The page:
This is one of the most profound articles that I have ever read about this Presidency, this era, and this so-called war. No matter your politics, you owe it to yourself to read this.
Another assessment of where the US stands in relation to the Middle East problems, this one is from the guy who had his finger on the nuclear trigger for three years as head of our defense and response complex buried under Cheyenne Mountain at Colorado Springs.
He was the only person who could initiate a nuclear attack after advising the sitting president of a missile launch by our enemies and our need to respond.
No political or civilian type in the US had more knowledge about day to day military actions around the world.
Everyone should find quiet time to read this. As far as I am concerned, it is exactly the direction we should go and the consequences of not doing so are well thought out.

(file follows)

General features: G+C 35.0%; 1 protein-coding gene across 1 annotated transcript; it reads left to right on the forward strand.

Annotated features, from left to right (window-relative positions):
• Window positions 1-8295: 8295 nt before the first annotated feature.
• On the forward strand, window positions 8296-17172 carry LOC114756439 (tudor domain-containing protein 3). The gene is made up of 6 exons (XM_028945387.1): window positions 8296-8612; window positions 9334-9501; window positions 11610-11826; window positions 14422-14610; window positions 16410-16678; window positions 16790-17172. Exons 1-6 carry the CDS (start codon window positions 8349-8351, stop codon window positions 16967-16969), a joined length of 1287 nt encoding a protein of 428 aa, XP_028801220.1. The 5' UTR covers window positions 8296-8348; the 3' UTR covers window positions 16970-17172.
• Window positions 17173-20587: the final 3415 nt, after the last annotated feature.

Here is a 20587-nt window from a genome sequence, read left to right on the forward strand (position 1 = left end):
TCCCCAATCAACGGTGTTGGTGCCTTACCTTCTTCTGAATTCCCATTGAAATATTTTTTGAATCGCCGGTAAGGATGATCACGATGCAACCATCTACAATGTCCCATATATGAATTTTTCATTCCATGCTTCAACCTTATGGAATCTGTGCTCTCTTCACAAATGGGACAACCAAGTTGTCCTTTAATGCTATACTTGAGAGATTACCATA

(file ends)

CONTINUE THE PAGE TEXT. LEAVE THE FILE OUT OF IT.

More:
John R. ( Jack ) Farrington, Major General, USAF (Retired)
Middle East Imperative BY: JIM CASH, Brig. Gen., USAF, Ret.
I wrote recently about the war in Iraq and the larger war against radical Islam, eliciting a number of responses. Let me try and put this conflict in proper perspective.
Understand; the current battle we are engaged in is much bigger than just Iraq. What happens in the next year will affect this country and how our kids and grand kids live throughout their lifetime, and beyond. Radical Islam has been attacking the West since the seventh century. They have been defeated in the past and decimated to the point of taking hundreds of years to recover. But they can never be totally defeated. Their birth rates are so far beyond civilized world rates, that in time they recover and attempt to dominate again.